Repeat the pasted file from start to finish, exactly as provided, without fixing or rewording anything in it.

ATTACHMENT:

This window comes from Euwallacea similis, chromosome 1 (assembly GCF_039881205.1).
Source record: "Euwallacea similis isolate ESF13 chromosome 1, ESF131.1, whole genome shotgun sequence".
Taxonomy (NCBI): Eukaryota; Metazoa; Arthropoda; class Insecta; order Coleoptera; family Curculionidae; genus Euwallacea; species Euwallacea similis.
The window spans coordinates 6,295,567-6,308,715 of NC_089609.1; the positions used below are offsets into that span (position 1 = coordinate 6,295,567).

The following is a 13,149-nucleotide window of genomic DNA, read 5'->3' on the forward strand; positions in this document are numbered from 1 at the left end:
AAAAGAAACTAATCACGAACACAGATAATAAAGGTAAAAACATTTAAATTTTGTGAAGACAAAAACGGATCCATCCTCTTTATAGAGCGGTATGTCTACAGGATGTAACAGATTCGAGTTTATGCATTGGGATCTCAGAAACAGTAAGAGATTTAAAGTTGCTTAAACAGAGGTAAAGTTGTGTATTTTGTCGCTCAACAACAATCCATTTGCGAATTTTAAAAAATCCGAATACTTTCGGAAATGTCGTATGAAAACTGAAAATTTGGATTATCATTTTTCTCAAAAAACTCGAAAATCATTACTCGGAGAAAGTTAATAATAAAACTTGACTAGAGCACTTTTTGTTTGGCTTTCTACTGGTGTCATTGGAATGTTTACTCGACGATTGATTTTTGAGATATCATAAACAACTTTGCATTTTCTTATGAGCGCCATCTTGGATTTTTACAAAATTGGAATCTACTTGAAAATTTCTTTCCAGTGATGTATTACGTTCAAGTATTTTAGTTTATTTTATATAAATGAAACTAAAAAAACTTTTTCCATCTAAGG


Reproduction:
This window comes from Euwallacea similis, chromosome 1 (assembly GCF_039881205.1).
Source record: "Euwallacea similis isolate ESF13 chromosome 1, ESF131.1, whole genome shotgun sequence".
Taxonomy (NCBI): Eukaryota; Metazoa; Arthropoda; class Insecta; order Coleoptera; family Curculionidae; genus Euwallacea; species Euwallacea similis.
The window spans coordinates 6,295,567-6,308,715 of NC_089609.1; the positions used below are offsets into that span (position 1 = coordinate 6,295,567).

The following is a 13,149-nucleotide window of genomic DNA, read 5'->3' on the forward strand; positions in this document are numbered from 1 at the left end:
AAAAGAAACTAATCACGAACACAGATAATAAAGGTAAAAACATTTAAATTTTGTGAAGACAAAAACGGATCCATCCTCTTTATAGAGCGGTATGTCTACAGGATGTAACAGATTCGAGTTTATGCATTGGGATCTCAGAAACAGTAAGAGATTTAAAGTTGCTTAAACAGAGGTAAAGTTGTGTATTTTGTCGCTCAACAACAATCCATTTGCGAATTTTAAAAAATCCGAATACTTTCGGAAATGTCGTATGAAAACTGAAAATTTGGATTATCATTTTTCTCAAAAAACTCGAAAATCATTACTCGGAGAAAGTTAATAATAAAACTTGACTAGAGCACTTTTTGTTTGGCTTTCTACTGGTGTCATTGGAATGTTTACTCGACGATTGATTTTTGAGATATCATAAACAACTTTGCATTTTCTTATGAGCGCCATCTTGGATTTTTACAAAATTGGAATCTACTTGAAAATTTCTTTCCAGTGATGTATTACGTTCAAGTATTTTAGTTTATTTTATATAAATGAAACTAAAAAAACTTTTTCCATCTAAGG